The dollar’s choppiness has been a dominant theme for several weeks now, but as we come to the business end of this week, it could finally make a more decisive move in one or the other direction. The indecisiveness is a reflection of a tired bullish trend: market participants have been piling in on the greenback for several months amid an improving macro picture in the United States and speculation over further rate hikes from the Federal Reserve.
However, the Fed’s near-term tightening cycle outlook may already be either fully or partially priced in by now, while investors are also aware that at the same time other major central banks such as the Bank of Canada and Bank of England are tightening their belts, which has been or could be boosting the values of their currencies. Yet, to complicate things further, some other central banks such as the Bank of Japan remain stubbornly dovish, which is keeping the dollar bulls still in the game.
Decent pre-NFP leading indicators so far
But with the FOMC and nonfarm payrolls on tap this week, the dollar may make a more decisive move. Today we have had the first key leading indicators for NFP in the form of the ADP private-sector payrolls report and the employment component of the ISM services PMI. Both have been stronger than expected, which bodes well for Friday’s official jobs report – if one can trust these to be good employment leading indicators. The ADP report showed a sizeable 219,000 net private sector jobs gained in the month of July versus 186,000 expected.
However, the ADP and NFP do not always have a good correlation with each other and we have seen sizeable deviations in the past. And that’s where the good news ended. A few moments ago we had the July ISM manufacturing PMI, which came in weaker at 58.1 vs. 59.4 expected and 60.2 last. The detail of the report showed a few unwelcome surprises, too. The Prices Paid index fell to 73.2 vs. 75.3 and 76.8 last, New Orders dipped to 60.2 vs. 63.5 last, but crucially Employment sub index rose to 56.5 vs. 56.0 last. Elsewhere, construction spending unexpectedly fell 1.1% month-over-month in June.
FOMC likely to be a non-event
The employment index on non-manufacturing sector PMI will be released after the NFP on Friday. So, we will have a key pre-NFP leading indicator for this month’s jobs data missing. Meanwhile the Federal Reserve’s meeting tonight is likely to be a non-event as rates are likely to be lifted at the September meeting instead. Indeed, there is no press conference scheduled for tonight’s rate decision. Still, the policy statement may convey some particularly hawkish or dovish messages, which could lead to some volatility for the dollar. But the NFP is likely to garner more attention on Friday and it could be a long wait until then.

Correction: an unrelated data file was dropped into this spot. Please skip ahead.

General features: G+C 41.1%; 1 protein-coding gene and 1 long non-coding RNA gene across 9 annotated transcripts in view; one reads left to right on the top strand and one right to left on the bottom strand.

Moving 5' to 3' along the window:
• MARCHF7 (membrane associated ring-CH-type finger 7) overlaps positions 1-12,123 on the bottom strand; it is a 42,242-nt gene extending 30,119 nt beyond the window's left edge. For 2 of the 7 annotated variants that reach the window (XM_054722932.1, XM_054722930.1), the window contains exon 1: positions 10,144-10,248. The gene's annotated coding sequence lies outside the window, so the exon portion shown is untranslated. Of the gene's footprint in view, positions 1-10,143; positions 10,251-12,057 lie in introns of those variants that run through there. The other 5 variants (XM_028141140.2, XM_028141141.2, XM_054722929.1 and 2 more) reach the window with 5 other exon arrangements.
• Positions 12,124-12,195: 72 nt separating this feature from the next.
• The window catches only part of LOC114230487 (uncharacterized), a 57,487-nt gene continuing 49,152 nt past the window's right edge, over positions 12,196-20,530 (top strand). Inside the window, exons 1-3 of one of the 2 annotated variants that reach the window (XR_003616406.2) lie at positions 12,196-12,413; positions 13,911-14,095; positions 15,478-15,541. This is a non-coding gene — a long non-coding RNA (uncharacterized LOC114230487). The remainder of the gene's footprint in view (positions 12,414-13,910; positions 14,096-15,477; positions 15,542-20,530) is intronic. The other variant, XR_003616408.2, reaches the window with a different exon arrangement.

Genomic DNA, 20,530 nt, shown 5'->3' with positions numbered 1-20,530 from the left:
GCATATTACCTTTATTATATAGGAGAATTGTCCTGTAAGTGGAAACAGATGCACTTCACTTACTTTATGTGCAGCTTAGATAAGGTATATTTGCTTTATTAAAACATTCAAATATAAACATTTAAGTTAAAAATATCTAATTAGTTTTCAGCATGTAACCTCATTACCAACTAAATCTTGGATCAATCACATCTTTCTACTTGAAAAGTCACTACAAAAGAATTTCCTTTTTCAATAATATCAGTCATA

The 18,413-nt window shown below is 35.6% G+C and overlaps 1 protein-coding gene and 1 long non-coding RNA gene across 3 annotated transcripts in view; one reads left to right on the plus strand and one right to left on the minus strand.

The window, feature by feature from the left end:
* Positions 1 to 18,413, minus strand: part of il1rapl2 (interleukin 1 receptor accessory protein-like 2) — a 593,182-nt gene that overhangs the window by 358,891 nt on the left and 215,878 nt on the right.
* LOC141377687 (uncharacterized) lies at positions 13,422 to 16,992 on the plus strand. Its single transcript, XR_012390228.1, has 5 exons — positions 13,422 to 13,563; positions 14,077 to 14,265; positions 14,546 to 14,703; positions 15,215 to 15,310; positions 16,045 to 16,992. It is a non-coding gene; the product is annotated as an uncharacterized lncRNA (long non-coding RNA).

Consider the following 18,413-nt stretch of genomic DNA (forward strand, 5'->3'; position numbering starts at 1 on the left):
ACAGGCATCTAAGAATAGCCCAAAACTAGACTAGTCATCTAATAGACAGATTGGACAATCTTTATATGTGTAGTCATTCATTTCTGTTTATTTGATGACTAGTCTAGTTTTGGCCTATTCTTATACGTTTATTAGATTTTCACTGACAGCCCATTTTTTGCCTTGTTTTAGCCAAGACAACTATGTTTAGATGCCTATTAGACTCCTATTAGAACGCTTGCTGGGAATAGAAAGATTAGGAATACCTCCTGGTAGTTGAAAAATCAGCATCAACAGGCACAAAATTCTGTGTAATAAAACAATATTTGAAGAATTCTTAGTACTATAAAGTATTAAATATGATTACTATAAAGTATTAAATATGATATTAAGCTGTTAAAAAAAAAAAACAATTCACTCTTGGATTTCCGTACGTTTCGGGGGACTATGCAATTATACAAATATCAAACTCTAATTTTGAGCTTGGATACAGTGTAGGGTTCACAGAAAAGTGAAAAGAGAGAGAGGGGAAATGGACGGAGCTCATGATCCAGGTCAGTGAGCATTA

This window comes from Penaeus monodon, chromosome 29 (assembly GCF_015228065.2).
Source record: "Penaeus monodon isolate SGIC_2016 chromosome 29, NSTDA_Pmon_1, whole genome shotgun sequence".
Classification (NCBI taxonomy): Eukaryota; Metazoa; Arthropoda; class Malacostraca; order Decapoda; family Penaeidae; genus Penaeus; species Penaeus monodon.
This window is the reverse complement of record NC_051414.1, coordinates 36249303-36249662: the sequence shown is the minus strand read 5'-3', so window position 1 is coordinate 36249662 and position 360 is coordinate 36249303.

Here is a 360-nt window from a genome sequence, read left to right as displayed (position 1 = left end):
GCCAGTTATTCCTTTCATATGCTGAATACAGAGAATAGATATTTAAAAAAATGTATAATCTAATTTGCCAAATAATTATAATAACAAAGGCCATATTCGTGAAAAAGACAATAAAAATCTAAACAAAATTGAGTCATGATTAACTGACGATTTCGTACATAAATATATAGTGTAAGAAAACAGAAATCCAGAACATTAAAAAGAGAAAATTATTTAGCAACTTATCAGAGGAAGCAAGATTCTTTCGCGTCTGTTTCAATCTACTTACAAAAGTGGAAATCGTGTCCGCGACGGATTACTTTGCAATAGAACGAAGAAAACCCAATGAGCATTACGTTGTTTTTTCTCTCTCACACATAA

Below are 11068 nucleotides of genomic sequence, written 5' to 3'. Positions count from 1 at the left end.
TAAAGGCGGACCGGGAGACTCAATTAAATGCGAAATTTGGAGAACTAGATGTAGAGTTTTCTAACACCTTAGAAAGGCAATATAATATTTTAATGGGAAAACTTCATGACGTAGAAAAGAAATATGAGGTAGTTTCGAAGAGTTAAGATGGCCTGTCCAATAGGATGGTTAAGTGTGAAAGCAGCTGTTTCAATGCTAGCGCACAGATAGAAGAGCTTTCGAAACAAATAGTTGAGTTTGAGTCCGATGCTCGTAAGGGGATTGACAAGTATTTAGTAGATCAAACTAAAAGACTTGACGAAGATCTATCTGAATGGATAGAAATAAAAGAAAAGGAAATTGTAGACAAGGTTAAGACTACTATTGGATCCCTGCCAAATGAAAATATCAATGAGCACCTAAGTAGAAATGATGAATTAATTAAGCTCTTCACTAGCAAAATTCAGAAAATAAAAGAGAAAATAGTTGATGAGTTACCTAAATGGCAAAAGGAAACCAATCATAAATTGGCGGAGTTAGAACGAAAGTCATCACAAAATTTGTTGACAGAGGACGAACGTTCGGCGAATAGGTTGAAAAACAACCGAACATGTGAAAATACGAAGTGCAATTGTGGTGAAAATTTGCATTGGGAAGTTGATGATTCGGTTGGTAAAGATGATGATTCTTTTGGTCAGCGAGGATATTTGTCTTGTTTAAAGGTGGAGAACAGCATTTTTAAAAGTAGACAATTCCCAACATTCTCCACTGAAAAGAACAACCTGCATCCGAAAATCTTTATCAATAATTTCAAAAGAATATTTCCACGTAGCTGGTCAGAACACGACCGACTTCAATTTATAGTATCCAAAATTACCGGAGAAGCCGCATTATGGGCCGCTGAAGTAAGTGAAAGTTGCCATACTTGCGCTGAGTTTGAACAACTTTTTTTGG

Rising Japanese yields may undermine USD/JPY
Meanwhile, the dollar has stopped going up against the yen today. The U.S. dollar (USD/JPY) currency pair was trading only a touch higher at the time of writing after its sizeable rally the day before when it jumped on the back of a dovish Bank of Japan. What’s interesting is the reaction of the Japanese government bonds which have sold off, pushing yields higher. The yield on the 10-year has risen above 0.13% today, its highest level since January 2017. In fact, it has risen faster than the equivalent U.S. 10-year yield today, which climbed above 3% again. This may be an indication that the USD/JPY may be unable to hold onto its BoJ-related gains. Indeed, the USD/JPY had already reacted off of 112.00/112.20 resistance area earlier today, before bouncing back a little. If this level holds as resistance then rates could be pushed down again later on. But a daily close above here would probably be game over for the short-term USD/JPY bears.